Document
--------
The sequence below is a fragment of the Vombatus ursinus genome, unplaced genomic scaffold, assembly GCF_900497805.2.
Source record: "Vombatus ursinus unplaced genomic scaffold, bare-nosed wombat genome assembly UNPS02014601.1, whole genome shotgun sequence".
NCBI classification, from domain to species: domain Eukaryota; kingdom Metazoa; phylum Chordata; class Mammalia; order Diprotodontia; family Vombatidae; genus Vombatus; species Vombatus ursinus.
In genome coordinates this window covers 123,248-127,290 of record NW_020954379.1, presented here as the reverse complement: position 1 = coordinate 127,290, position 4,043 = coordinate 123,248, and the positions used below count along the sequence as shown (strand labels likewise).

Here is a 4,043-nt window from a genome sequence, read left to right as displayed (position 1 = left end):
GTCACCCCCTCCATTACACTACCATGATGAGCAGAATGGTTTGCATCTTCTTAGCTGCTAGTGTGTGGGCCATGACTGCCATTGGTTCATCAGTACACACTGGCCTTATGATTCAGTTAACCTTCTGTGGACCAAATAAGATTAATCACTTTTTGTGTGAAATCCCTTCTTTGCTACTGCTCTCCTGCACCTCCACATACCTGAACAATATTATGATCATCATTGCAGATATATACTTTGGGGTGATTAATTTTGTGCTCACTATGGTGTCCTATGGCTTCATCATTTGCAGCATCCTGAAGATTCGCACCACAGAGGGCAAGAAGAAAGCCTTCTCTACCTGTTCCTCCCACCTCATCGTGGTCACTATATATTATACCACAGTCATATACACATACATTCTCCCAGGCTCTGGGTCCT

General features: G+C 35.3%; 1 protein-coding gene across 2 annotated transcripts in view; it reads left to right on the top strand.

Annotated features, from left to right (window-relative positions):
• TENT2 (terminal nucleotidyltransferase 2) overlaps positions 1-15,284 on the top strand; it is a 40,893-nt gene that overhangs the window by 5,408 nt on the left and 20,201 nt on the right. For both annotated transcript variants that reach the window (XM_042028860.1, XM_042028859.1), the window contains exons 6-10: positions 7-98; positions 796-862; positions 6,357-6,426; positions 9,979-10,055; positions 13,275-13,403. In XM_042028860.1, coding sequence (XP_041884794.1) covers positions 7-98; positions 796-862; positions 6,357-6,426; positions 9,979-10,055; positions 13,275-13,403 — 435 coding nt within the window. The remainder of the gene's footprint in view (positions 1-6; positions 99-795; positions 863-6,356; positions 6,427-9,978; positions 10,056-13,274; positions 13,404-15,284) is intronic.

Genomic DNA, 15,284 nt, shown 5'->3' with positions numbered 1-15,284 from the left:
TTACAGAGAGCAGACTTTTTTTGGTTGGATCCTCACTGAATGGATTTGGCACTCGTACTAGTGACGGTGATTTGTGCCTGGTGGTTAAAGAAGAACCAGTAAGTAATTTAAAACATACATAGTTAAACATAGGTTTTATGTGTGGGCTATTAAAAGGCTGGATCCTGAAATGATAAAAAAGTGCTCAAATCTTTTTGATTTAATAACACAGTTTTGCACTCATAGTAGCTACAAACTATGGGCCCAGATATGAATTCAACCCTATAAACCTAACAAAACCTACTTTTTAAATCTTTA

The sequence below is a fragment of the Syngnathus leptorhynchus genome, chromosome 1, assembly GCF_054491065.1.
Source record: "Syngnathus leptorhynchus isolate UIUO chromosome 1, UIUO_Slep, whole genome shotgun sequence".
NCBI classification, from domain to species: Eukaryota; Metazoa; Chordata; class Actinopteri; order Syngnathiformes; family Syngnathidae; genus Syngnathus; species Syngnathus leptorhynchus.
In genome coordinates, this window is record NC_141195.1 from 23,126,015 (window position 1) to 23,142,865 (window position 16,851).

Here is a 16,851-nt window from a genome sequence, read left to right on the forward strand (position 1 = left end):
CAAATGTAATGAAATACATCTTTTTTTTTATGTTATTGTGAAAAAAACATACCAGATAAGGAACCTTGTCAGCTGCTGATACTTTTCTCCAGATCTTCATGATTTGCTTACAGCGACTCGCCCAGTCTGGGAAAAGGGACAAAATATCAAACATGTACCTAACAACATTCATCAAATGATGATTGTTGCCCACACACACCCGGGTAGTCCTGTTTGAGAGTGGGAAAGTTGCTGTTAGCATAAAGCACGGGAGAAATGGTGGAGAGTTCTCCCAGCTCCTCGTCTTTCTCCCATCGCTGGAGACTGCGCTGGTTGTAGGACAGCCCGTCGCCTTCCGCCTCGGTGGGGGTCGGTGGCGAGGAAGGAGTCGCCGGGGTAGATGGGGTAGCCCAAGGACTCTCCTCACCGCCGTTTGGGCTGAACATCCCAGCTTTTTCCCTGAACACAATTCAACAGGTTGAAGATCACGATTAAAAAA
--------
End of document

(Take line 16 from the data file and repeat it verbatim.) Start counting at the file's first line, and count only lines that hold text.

Here is a 16,851-nt window from a genome sequence, read left to right on the forward strand (position 1 = left end):